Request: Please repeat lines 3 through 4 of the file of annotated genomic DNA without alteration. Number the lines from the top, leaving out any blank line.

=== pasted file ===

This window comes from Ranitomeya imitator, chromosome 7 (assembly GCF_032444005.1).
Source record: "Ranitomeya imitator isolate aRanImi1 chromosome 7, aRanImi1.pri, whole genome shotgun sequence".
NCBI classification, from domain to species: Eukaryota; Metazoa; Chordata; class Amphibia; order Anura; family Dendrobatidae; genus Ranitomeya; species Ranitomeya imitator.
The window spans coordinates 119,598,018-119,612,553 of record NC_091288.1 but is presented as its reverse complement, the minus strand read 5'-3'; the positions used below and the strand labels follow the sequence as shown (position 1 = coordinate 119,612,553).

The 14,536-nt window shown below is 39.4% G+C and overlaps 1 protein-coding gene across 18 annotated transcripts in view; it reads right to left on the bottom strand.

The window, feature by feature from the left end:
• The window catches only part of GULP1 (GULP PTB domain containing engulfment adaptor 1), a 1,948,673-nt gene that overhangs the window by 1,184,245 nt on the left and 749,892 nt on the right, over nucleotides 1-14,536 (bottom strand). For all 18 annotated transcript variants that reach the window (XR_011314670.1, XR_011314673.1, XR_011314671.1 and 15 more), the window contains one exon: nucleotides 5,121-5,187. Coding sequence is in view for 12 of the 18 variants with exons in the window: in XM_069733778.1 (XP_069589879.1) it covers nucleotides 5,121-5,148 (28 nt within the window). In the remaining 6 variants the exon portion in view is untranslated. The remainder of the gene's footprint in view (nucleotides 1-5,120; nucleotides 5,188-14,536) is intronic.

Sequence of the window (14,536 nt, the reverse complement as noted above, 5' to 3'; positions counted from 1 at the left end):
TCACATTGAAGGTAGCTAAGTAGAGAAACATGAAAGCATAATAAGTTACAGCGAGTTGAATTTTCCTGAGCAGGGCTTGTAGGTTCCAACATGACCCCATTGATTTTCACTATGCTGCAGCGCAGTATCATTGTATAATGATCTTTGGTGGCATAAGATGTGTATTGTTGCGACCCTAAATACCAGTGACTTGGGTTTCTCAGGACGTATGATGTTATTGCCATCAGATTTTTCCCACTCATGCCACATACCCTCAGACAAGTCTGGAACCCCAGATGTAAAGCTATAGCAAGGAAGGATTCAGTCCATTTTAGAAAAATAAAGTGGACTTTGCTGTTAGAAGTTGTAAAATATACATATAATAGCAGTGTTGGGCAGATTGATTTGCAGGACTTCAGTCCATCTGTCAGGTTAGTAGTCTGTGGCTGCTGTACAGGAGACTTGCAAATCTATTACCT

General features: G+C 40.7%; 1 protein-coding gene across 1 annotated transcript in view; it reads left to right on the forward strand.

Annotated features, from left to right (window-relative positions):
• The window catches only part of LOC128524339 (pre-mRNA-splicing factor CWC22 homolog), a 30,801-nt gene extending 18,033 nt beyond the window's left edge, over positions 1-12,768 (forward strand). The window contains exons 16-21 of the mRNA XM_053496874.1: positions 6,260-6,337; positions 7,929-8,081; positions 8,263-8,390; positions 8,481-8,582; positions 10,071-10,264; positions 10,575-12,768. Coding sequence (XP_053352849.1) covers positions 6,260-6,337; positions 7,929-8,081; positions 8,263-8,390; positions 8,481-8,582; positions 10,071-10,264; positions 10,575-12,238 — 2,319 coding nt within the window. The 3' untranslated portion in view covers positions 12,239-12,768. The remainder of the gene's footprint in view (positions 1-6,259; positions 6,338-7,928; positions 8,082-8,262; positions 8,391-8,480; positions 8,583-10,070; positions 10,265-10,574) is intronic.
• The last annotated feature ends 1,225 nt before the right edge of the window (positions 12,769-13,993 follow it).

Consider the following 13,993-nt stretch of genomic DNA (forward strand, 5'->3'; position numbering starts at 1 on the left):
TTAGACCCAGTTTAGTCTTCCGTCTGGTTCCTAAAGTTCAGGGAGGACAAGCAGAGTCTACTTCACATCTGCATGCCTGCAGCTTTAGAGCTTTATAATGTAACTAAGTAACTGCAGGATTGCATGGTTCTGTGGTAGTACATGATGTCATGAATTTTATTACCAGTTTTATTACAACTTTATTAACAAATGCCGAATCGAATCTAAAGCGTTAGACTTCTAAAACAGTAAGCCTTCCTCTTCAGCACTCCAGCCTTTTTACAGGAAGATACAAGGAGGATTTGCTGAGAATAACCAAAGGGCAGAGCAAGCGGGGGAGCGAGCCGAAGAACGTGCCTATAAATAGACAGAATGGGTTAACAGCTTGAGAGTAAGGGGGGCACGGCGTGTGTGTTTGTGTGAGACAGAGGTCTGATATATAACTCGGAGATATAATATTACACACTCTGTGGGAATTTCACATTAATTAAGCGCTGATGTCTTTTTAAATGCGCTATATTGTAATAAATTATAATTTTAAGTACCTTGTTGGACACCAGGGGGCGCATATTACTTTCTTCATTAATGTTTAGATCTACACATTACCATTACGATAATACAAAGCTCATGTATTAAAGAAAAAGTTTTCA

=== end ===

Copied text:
NCBI classification, from domain to species: Eukaryota; Metazoa; Chordata; class Amphibia; order Anura; family Dendrobatidae; genus Ranitomeya; species Ranitomeya imitator.
The window spans coordinates 119,598,018-119,612,553 of record NC_091288.1 but is presented as its reverse complement, the minus strand read 5'-3'; the positions used below and the strand labels follow the sequence as shown (position 1 = coordinate 119,612,553).